• Gut of mammals: the immune system is thought to support biofilm formation in the colon. In hypotheses, the appendix (cecum) is considered a reservoir of good intestinal flora and may help re-inoculate the intestine. Altered or disturbed states of biofilms in the intestine are also associated with diseases such as inflammatory bowel disease and colorectal cancer.
  • On boat hulls: bacterial adhesion to boat hulls serves as the basis for biofouling of marine vessels. Once an initial bacterial film has formed, it is easier for other marine organisms such as barnacles and later mussels to attach.
  • As stromatolites: stromatolites are ur-stratified sedimentary structures formed in shallow water by the trapping, binding, and cementing of sediment grains by microbial biofilms, particularly cyanobacteria. They contain some of the oldest records of life on Earth and continue to form today.
  • On teeth as plaque: in the human body, biofilms are present on teeth as plaque, where they can cause tooth decay and gum disease. These biofilms can be either in a soft and non-calcified state, which can be relatively removed with dental instruments, or in a calcified hard state, which is more difficult to remove.
  • In biodecontamination: biofilms can also help eliminate petroleum spills from oceans or water systems. The oil is eliminated by hydrocarbon-degrading activities of communities of bacteria.
  • Related to infectious diseases: it is well known that biofilms are involved in a variety of microbial infections in mammalian bodies and are estimated to account for 80% of all infections in humans. Infectious processes involving biofilms include acute problems such as bacterial vaginosis, urinary tract infections, catheter-related infections, otitis media, gingivitis, biofilms on contact lenses, and/or eye infections. Less common but with potentially more lethal outcomes include endocarditis, infections associated with cystic fibrosis, and infections on permanent implants such as prosthetic joints, heart valves, surgical screws, and intervertebral discs.
  • In aquaculture: in shellfish and classical fish aquaculture, certain “higher” biofouling species tend to block nets and cages, corrode, decompose, and ultimately compete with farmed species for space and food. Bacterial biofilms are the starting point of the colonization process by creating biological environments favorable to biofouling species.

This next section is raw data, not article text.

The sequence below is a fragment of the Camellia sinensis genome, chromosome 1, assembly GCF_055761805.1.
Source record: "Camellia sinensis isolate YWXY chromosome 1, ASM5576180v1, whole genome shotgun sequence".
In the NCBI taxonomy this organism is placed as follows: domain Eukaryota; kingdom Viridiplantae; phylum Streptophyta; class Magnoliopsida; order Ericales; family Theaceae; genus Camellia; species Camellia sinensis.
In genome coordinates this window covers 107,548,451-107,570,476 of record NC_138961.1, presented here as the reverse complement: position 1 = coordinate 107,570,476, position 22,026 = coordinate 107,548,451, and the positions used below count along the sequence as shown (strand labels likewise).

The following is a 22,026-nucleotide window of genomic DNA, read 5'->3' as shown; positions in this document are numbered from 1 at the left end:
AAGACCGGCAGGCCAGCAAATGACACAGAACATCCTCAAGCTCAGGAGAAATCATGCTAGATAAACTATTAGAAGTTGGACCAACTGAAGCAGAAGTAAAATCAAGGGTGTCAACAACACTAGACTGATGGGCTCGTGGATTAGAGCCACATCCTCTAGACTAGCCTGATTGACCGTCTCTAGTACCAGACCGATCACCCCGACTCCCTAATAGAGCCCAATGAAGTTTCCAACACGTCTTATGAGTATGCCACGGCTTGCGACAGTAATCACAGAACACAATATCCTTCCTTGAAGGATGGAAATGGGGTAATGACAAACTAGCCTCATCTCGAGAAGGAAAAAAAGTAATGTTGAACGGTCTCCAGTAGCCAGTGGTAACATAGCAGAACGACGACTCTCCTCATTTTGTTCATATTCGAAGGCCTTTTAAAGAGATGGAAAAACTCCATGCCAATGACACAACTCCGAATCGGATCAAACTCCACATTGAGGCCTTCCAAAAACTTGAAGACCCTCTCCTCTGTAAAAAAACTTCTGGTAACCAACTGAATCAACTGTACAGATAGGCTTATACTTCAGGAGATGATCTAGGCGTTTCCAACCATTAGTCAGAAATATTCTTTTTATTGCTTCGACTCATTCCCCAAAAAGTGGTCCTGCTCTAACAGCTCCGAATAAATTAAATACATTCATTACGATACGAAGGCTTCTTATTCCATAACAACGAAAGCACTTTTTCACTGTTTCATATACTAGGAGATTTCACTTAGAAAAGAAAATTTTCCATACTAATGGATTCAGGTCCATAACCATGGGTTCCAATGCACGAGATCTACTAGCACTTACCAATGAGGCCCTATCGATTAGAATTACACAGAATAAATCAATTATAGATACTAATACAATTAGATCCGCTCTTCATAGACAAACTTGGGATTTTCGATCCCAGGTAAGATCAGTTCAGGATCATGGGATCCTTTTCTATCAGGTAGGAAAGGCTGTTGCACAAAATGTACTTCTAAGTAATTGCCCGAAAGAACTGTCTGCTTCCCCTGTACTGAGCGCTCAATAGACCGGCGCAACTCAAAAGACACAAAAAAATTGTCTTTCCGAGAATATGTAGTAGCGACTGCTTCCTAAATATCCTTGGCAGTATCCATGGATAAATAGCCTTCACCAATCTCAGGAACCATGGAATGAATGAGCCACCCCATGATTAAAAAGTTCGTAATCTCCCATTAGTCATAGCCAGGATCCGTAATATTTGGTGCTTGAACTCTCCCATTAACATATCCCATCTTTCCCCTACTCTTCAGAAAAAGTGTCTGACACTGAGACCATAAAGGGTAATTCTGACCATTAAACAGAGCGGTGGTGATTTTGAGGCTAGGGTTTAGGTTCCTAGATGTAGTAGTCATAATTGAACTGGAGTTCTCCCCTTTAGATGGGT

• In the food industry: biofilms are problematic in various food industries because they can form on plants, food precursors as well as on finished foods during the manufacturing process. Bacteria can survive for long periods of time in water, animal excretions, and soil, causing biofilm formation on processed plant parts or in processing and production equipment. In addition to economic problems, biofilm formation on food poses a major health risk to consumers because germs in biofilms near food can be more resistant to disinfectants and antibiotics. Biofilms have been linked to up to 80% of bacterial food infections. Due to the perishable nature of dairy products and limitations in cleaning procedures, dairies in particular are vulnerable to biofilm formation and contamination.

Which germs form biofilms?

Many different bacteria form biofilms, including Gram-positive (e.g. Bacillus spp., Listeria monocytogenes, Staphylococcus spp. and lactic acid bacteria, such as Lactobacillus plantarum and Lactococcus lactis) and also Gram-negative species (e.g. Escherichia coli, Salmonella spp. or Pseudomonas aeruginosa). Cyanobacteria also form biofilms in aquatic environments.

Biofilms are also formed by bacteria near plants, e.g., Pseudomonas putida, Pseudomonas fluorescens, and related pseudomonads, which are considered plant-associated bacteria. Several nitrogen-fixing symbionts of legumes such as Rhizobium leguminosarum and Sinorhizobium meliloti form biofilms on plant roots and other inert surfaces.

In addition to bacteria, biofilms are also formed by archaea and a number of eukaryotic organisms, including fungi such as Cryptococcus laurentii and microalgae. Among microalgae, diatoms are the main representatives of biofilms, colonizing both freshwater and marine environments worldwide.

Some examples – not exhaustive – of germs with disease-associated biofilms that develop on or in eukaryotes are Pseudomonas aeruginosa, Streptococcus pneumoniae, Escherichia coli, and Staphylococcus aureus.

Dangers from biofilms?

Basically, the following general dangers emanate from biofilms:

  • Health problems due to infections in the hospital environment and when contaminated food is consumed.
  • Damage, destruction or reduction in efficiency of installations and materials due to bacterial material degradation, corrosion or clogging, and reduced energy transfer
  • Odor problems and visual degradation of materials due to biofilms

How are biofilms removed?

Biofilms, once grown to substantial thickness, can usually only be removed by physical force followed by accurate cleaning in combination with hygienic measures and disinfection.

However, biofilm removal in an open system is not a permanent condition. Nature reclaims its natural or man-made ecological environment.

Biofilm Vor Und Nach Der Reinigung
Before cleaning (left) and after cleaning (right)

How are biofilms prevented?

Biofilms form on almost any surface or ecological niche and can only be reduced by changing the physical conditions and nutrient supply. Understanding the reasons for biofilm formation, appropriate hygiene measures and regular cleaning and disinfection in combination with suitable control measures make it possible to prevent biofilms or at least control their development.

Newer approaches aim to make surfaces unattractive to biofilms by physical-chemical modifications or to equip them antimicrobially. The dissolution of the biofilm matrix by enzymes or bacterial communication (quorum sensing) are also considered newer strategies.